I find this trains-thinking to be stuck in the 1900s. You might even say, they have "tunnel-vision." I'll explain.

Centralized vs Decentralized

Long ago, my day job was as a network engineer. I worked at a company developing network infrastructure products. We analyzed traffic flows (network packets) and methods to reduce latency and optimize throughput. We had contracts with NASA, The Olympics, most of the hyperscaler datacenters, and most of the server OEMs. The network traffic analysis I did there was not the same as automobile traffic, but there were some important lessons. When I started Token Ring was the cash cow, but things changed quickly.

Token Ring

This type of network is not all that different from a train route. Without going into the technology, nodes on this type of network are logically organized into rings. A circulating token controls access. This is not all that different from a train going around a loop, you can only get on the network/tracks when the train/token arrives. The nodes in this type of network are even called stations. This type of network eventually failed because it was not scaleable. As more nodes were added to the network, the effective throughput of any given station slowed. 

Ethernet (Half Duplex)

The technology that succeeded Token Ring was half-duplex Ethernet. This type of network allowed many more stations to be added to the network without choking throughput (with caveats). During those half-duplex days, networks had limited uses. On half-duplex networks, all of the nodes share a common communications media called the bus. Half-duplex networks function well when there are just a few, short-lived, traffic flows; which is why they worked well back then when most network traffic was periodic client-server activity (like fetching email or printing a document). However, as network communication became more essential with the rise of the internet and streaming, this type of common bus network collapsed under the pressure. This is like a walkie-talkie network with everyone on the same channel. You can have as many people as you want on that channel as long as most people are just listening most of the time; however, as soon as everyone wants to start talking frequently, you just have a jammed-up unusable bus.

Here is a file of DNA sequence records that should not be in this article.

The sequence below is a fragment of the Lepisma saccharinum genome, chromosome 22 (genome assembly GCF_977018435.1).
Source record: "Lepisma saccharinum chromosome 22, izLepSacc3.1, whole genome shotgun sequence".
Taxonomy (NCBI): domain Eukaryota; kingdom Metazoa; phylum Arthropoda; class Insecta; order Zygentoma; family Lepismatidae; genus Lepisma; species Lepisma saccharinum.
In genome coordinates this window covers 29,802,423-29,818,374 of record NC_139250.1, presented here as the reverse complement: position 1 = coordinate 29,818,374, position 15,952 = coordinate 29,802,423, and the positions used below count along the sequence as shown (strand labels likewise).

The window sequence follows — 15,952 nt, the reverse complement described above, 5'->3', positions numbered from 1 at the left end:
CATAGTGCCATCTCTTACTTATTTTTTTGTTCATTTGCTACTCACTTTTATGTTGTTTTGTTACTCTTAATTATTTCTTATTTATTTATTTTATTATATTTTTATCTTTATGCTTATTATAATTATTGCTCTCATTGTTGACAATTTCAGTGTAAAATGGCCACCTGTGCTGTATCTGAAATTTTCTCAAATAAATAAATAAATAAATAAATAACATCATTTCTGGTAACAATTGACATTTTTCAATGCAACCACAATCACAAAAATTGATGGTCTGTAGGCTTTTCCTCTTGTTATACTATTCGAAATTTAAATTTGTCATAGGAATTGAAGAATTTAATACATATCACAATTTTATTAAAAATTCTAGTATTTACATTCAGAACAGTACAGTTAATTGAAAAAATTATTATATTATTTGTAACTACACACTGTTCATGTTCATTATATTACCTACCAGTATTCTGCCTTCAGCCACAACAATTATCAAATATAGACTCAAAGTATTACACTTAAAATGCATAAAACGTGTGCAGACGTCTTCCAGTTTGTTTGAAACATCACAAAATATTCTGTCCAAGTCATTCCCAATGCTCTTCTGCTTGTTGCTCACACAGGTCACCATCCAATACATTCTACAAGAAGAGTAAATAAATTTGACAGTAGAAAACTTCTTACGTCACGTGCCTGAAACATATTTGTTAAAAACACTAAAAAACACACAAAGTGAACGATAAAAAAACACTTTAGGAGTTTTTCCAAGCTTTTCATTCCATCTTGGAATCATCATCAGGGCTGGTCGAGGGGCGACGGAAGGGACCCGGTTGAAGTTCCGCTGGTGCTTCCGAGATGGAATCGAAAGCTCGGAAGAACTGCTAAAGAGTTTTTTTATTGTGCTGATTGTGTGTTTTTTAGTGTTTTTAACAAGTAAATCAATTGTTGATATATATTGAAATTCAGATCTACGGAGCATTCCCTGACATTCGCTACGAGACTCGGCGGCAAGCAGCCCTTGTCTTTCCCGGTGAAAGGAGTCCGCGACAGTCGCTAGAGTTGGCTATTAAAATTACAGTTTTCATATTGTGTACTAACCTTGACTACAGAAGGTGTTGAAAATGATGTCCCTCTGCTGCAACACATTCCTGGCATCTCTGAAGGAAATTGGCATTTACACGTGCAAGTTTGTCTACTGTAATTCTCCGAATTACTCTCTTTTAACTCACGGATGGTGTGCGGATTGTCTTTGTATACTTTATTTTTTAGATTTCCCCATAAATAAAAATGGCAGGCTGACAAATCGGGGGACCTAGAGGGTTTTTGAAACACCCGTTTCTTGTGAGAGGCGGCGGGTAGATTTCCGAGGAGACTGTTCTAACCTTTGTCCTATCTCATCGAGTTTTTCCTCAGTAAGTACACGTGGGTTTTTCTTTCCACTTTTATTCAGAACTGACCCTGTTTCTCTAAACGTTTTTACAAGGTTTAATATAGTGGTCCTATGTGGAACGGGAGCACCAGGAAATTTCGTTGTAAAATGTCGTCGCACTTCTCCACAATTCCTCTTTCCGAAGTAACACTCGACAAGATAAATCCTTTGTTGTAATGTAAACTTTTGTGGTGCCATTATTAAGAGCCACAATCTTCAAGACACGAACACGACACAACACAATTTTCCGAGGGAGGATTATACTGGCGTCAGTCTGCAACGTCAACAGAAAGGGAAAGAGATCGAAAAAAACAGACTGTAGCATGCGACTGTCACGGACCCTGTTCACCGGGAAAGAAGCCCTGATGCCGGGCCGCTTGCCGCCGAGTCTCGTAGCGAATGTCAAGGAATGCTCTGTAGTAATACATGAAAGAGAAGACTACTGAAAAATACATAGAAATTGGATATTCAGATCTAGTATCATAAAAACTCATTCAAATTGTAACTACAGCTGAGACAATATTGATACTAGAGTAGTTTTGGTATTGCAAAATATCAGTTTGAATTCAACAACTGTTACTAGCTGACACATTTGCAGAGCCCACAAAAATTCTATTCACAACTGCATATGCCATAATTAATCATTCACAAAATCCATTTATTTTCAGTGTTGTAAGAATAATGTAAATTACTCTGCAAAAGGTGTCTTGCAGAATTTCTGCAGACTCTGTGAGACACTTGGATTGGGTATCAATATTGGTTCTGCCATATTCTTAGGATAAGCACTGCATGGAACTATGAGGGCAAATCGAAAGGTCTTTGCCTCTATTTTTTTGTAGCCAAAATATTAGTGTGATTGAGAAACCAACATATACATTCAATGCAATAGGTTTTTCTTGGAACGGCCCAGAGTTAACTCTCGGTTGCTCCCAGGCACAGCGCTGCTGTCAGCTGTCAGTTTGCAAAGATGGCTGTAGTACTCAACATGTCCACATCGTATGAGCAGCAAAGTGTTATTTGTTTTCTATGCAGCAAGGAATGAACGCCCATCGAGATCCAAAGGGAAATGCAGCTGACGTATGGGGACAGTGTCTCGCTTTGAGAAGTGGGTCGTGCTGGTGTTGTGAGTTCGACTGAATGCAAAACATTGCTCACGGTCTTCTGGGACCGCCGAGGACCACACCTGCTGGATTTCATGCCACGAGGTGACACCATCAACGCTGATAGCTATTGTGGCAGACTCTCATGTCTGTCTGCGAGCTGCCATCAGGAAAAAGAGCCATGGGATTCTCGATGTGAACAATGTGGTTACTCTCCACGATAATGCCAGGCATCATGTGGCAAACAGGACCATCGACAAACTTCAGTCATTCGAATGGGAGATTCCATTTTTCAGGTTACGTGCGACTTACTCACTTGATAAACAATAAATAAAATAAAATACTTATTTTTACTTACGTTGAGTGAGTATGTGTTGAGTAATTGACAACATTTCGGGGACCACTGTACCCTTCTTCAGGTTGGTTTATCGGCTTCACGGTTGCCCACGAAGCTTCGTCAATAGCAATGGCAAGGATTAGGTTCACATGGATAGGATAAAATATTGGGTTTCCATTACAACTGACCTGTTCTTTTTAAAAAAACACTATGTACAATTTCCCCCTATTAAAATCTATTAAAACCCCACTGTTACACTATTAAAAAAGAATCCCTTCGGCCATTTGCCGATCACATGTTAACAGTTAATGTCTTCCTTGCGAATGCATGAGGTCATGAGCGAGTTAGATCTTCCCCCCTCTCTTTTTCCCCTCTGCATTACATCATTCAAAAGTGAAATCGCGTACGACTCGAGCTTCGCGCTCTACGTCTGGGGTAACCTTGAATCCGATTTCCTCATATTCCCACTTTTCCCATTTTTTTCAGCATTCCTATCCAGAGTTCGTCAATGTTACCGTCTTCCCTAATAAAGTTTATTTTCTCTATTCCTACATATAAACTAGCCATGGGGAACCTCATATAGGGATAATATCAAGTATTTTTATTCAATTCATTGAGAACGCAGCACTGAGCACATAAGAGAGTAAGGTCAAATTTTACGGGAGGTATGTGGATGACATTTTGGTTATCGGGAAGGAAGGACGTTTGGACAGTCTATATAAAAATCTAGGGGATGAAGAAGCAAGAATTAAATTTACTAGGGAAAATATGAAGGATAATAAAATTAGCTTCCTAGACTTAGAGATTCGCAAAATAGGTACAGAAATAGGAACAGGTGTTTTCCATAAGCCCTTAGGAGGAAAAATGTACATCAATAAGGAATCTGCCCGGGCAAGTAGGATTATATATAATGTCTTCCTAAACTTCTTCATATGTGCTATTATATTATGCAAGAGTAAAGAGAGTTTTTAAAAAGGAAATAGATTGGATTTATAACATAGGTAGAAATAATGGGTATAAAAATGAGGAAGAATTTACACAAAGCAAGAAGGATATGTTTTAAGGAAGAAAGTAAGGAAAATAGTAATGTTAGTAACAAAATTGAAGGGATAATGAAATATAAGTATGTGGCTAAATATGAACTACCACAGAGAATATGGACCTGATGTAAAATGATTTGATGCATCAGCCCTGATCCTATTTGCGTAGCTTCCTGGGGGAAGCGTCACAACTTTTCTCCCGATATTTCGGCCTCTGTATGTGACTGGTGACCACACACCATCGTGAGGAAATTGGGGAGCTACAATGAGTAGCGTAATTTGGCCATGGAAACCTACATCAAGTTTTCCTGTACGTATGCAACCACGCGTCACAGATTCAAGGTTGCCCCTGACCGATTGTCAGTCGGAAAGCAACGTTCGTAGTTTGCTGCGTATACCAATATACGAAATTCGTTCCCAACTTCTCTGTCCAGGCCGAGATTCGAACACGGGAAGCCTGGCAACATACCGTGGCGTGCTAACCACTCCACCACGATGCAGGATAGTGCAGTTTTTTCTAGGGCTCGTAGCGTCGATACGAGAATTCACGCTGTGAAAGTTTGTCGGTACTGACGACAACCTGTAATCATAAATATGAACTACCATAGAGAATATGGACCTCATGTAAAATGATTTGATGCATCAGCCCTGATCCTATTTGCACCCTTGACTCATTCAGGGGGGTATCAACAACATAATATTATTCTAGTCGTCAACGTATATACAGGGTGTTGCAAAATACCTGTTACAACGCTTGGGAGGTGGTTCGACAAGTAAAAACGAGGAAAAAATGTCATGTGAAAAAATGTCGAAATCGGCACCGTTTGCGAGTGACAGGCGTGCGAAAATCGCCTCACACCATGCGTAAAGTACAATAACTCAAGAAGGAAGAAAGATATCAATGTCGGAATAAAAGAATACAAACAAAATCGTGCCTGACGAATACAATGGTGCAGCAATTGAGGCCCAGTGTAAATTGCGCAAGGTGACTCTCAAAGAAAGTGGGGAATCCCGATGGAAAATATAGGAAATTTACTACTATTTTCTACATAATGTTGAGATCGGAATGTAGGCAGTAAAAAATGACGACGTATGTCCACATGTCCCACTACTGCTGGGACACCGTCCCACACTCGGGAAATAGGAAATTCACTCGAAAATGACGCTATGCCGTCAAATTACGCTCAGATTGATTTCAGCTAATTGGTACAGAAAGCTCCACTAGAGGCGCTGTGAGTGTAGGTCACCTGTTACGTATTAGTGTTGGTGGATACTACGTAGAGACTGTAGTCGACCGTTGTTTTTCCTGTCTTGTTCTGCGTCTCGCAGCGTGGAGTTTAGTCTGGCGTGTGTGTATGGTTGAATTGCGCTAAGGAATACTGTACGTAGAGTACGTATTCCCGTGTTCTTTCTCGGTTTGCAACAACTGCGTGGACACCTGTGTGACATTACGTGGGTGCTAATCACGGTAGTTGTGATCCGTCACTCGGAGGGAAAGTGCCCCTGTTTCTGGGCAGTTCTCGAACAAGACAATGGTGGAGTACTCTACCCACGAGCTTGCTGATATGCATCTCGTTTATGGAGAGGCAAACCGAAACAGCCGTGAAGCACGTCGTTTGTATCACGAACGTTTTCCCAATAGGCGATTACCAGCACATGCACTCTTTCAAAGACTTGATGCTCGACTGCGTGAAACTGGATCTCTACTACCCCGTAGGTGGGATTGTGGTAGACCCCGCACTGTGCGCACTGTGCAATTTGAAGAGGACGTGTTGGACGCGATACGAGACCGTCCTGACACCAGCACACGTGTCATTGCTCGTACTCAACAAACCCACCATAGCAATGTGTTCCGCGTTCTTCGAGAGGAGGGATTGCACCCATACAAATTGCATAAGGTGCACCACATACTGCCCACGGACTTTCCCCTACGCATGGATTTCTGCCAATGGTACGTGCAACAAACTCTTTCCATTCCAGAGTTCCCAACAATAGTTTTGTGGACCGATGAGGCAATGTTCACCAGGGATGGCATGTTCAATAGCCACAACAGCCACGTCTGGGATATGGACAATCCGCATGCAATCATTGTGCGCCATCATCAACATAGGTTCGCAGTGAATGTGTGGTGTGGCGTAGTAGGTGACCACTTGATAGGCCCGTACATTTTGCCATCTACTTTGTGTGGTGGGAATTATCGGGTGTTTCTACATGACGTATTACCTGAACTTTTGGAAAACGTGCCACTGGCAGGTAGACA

Switched Ethernet

We've looked at two network types (Token Ring and half-duplex Ethernet) that didn't scale (albeit for different reasons). Both of these technologies had a centralized control (the ring or the bus). Half-duplex Ethernet was quickly replaced by Full-duplex or Switched Ethernet. With switched Ethernet, there was no bus, no shared walkie-talkie channel, every node has its own dedicated channel. When node A is talking to node B the traffic flows from A to B. If C and D are on the same network, the conversation between A and B generally does not interfere with the traffic between C and D. This is the technology that is used today in everything from your home network to massive datacenters around the world. It is far more scalable and has much less congestion.  

So why didn't we just start here? The idea of switched networks has been around since the 1960s. The problem was the technology. At the heart of a packet-switched network is a switch that must look at every packet that comes in, determine its destination, and then send it out of the switch via the exact right port for that packet's destination. Multiply this by every port on the switch that is both and sending and receiving.  Then grow the network by having switches attached to other switches, path discovery, forwarding tables... the switches that allow this type of network to be possible have to be very advanced.

During the time that Token Ring and half-duplex, these full-duplex switches would have been very expensive (if even technically possible).

Comparing Network Topologies to People Mover Topologies

So let's tie this back to the topic at hand, The Boring Company Loop system. 

Token Ring is like the train or subway. It has a fixed route and the more stops you add, the more people can access it, but the slower the overall speed. More throughput means more latency (i.e., longer travel time).  

Half-duplex is like a bus. If you charter a bus and your whole party is going to the same place, it works great. But if you have a bunch of people getting in all with different agendas, things fall apart quickly.  

The Boring Company's Loop design is a switched network. Riders select their destination and are assigned a dedicated car. That car goes to their selected destination directly. They don't stop at all the points in between to allow people in and out of the car. The Loop system computes the most effective route for your car to your destination. There's no stopping along the way.

The Boring Company's solution allows new routes and stations to be added to the network without adding interim stops at which all passengers must stop even when this is not their destination. 

This is a scalable transportation network. And it will get faster. 

Switched Ethernet started out at a speed of 10 megabits per second (Mbps). This grew to 100 Mbps, then 1000 Mbps or 1 gigabits per second (1 Gbps), then 10 Gbps, 100 Gbps, and now 800 Gbps is under development. I'm not saying that the vehicles in these tunnels will be 80 thousand times faster than their current 35 MPH speed, but they can get 3 or 4 times faster in long straightaways. To be fair, even at 35 MPH, this is far faster than city street traffic. With the stop and go of traffic lights and congestion, city traffic averages about 14 MPH door to door. So even the initial Loop speed is more than twice the speed a taxi / ride-share could offer (although with more limited destination options).